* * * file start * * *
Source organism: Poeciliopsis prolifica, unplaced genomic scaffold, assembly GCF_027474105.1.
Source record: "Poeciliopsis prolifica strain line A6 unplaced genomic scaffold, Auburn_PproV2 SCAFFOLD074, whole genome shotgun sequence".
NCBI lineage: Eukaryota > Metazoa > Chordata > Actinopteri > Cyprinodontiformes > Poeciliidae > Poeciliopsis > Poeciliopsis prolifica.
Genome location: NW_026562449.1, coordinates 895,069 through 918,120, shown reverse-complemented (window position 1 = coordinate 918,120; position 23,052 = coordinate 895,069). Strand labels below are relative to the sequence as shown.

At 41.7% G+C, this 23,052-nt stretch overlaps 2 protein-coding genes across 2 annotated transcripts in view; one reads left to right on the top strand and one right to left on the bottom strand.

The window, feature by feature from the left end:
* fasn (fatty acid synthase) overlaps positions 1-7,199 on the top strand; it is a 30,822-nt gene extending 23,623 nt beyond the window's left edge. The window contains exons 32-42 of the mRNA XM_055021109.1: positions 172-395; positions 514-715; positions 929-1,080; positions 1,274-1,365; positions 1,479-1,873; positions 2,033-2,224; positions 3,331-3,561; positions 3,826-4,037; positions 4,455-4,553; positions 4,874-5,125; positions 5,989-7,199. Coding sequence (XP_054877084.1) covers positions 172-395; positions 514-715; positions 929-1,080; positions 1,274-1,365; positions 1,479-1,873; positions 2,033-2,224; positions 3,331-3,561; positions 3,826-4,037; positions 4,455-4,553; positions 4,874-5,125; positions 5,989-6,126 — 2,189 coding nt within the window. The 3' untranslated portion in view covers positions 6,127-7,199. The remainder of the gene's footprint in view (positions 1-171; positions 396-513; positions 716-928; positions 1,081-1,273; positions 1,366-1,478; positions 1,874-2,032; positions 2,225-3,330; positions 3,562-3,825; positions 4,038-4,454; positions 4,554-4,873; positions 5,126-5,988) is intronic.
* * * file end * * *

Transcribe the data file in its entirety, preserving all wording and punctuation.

Source organism: Poeciliopsis prolifica, unplaced genomic scaffold, assembly GCF_027474105.1.
Source record: "Poeciliopsis prolifica strain line A6 unplaced genomic scaffold, Auburn_PproV2 SCAFFOLD074, whole genome shotgun sequence".
NCBI lineage: Eukaryota > Metazoa > Chordata > Actinopteri > Cyprinodontiformes > Poeciliidae > Poeciliopsis > Poeciliopsis prolifica.
Genome location: NW_026562449.1, coordinates 895,069 through 918,120, shown reverse-complemented (window position 1 = coordinate 918,120; position 23,052 = coordinate 895,069). Strand labels below are relative to the sequence as shown.

At 41.7% G+C, this 23,052-nt stretch overlaps 2 protein-coding genes across 2 annotated transcripts in view; one reads left to right on the top strand and one right to left on the bottom strand.

The window, feature by feature from the left end:
* fasn (fatty acid synthase) overlaps positions 1-7,199 on the top strand; it is a 30,822-nt gene extending 23,623 nt beyond the window's left edge. The window contains exons 32-42 of the mRNA XM_055021109.1: positions 172-395; positions 514-715; positions 929-1,080; positions 1,274-1,365; positions 1,479-1,873; positions 2,033-2,224; positions 3,331-3,561; positions 3,826-4,037; positions 4,455-4,553; positions 4,874-5,125; positions 5,989-7,199. Coding sequence (XP_054877084.1) covers positions 172-395; positions 514-715; positions 929-1,080; positions 1,274-1,365; positions 1,479-1,873; positions 2,033-2,224; positions 3,331-3,561; positions 3,826-4,037; positions 4,455-4,553; positions 4,874-5,125; positions 5,989-6,126 — 2,189 coding nt within the window. The 3' untranslated portion in view covers positions 6,127-7,199. The remainder of the gene's footprint in view (positions 1-171; positions 396-513; positions 716-928; positions 1,081-1,273; positions 1,366-1,478; positions 1,874-2,032; positions 2,225-3,330; positions 3,562-3,825; positions 4,038-4,454; positions 4,554-4,873; positions 5,126-5,988) is intronic.